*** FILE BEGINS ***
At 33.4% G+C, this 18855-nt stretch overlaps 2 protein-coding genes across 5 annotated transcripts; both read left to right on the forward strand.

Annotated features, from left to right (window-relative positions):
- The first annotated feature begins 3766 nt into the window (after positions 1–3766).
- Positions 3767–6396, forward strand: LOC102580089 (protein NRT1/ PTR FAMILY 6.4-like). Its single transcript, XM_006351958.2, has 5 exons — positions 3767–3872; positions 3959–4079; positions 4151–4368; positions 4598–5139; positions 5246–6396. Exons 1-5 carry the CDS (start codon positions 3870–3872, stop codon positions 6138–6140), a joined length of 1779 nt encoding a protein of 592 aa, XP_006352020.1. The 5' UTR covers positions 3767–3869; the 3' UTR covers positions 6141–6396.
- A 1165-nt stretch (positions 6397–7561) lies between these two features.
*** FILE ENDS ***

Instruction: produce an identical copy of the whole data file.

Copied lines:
At 33.4% G+C, this 18855-nt stretch overlaps 2 protein-coding genes across 5 annotated transcripts; both read left to right on the forward strand.

Annotated features, from left to right (window-relative positions):
- The first annotated feature begins 3766 nt into the window (after positions 1–3766).
- Positions 3767–6396, forward strand: LOC102580089 (protein NRT1/ PTR FAMILY 6.4-like). Its single transcript, XM_006351958.2, has 5 exons — positions 3767–3872; positions 3959–4079; positions 4151–4368; positions 4598–5139; positions 5246–6396. Exons 1-5 carry the CDS (start codon positions 3870–3872, stop codon positions 6138–6140), a joined length of 1779 nt encoding a protein of 592 aa, XP_006352020.1. The 5' UTR covers positions 3767–3869; the 3' UTR covers positions 6141–6396.
- A 1165-nt stretch (positions 6397–7561) lies between these two features.